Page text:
Intro to Clauses

Clauses are the centerpoint of sentences. The various components of clauses are the building blocks of the English language, and a clause as a whole provides the structure of a sentence. We can create compound or complex sentences by using multiple clauses together, and in colloquial speech we sometimes use false sentences made of incomplete clauses.

Since clauses are instrumental to Modifier Clauses (like Relative Clauses and Adverbial Clauses) and Content Clauses (as in Reported Speech or Wishes & Regrets), it's important to first understand what exactly a clause is.

What to Expect

Clauses are the foundation of so many grammar points; each different type of sentence structure is a manipulation of clauses, and some involve multiple clauses. That’s one reason why it’s important for learners to understand what clauses are, what they do, and how they connect together. 

But even when making simple sentences, understanding clauses can be very helpful. Lots of common mistakes among English learners (from beginner to advanced) can be corrected or avoided if the learners know how to properly form a clause.

Whether your students have already explored complex sentences or they haven’t even gotten to compound sentences yet, an introduction to clauses may be helpful.


Learners should already be familiar with the following:

Parts of Speech: nouns, adjectives, determiners, pronouns, verbs, adverbs, and prepositional phrases. Students should also know what subjects and objects are.

Conjunctions, especially the common coordinating conjunctions: and, or, and but.

Complex Sentences like Reported Speech, Conditionals, Relative Clauses, etc. are mentioned in the video. Intermediate to Advanced students should already be familiar with these, and this video can provide some clarity for them. However, if earlier Intermediate students have not yet learned them (or have only learned some of them), that’s okay. This video can be a great jumping-off point for those lessons to come.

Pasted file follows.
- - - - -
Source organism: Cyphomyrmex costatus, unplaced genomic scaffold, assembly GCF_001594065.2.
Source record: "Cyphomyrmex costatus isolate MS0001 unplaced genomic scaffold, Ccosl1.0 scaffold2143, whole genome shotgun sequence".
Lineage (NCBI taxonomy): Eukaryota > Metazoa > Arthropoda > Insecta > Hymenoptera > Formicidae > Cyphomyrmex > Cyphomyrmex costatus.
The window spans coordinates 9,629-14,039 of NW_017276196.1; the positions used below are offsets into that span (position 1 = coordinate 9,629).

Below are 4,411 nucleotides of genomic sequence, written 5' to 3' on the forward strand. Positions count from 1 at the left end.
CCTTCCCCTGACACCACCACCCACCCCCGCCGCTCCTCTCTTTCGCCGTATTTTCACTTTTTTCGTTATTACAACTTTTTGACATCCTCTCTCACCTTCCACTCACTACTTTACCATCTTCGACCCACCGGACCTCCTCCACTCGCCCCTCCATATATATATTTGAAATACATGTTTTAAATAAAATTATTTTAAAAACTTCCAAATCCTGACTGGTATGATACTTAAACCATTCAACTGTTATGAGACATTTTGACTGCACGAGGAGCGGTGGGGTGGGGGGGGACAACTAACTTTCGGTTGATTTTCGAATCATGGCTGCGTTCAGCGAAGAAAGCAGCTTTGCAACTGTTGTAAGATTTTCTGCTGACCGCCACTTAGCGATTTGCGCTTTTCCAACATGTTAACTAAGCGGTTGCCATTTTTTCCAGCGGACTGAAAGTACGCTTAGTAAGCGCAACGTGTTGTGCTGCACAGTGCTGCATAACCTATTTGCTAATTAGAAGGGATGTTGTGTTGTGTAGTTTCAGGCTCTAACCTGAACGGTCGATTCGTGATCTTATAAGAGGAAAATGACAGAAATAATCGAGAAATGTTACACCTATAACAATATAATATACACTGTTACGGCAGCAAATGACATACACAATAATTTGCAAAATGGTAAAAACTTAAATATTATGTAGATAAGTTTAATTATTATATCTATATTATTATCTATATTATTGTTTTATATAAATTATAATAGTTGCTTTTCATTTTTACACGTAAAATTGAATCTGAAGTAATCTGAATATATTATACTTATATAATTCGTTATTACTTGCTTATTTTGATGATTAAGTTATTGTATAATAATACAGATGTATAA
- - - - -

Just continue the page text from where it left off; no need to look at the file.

Proficiency Level

It is not standard to teach an introduction or overview of Clauses in TESOL. However, knowing what clauses are and how they work is useful for several intermediate to advanced level topics. Insights recommends teaching Clauses starting at a Pre-Intermediate level (or 3rd out of 6).*

*actual starting level varies from one course-book series to the next


The base of a clause is a subject and a verb that go together. Other words can be added as long as they connect to either the subject or the verb.


Clauses can be combined with other clauses to make Compound or Complex Sentences.

Bonus Notes

Log in to Insider Access to view this content.
(Signup is free!)

Printouts & Slideshows

Log in to Insider Access to view or download.

Keep on Learning; Keep on Teaching

Relative Clauses

Relative Clauses are a type of embedded clauses that act as adjectives inside the main clause.
Visit Topic Page

Reported Speech

The 'reported' part of Reported Speech (corresponding to the quote) is a Content Clause acting as a noun within the main clause.
Visit Topic Page

Wishes & Regrets

The unreal expression of Wishes and Regrets is a Content Clause acting as a noun within the main clause.
Visit Topic Page

Adverbial Clauses

Adverbial Clauses are a type of embedded clauses that act as adverbs inside the main clause.
Visit Topic Page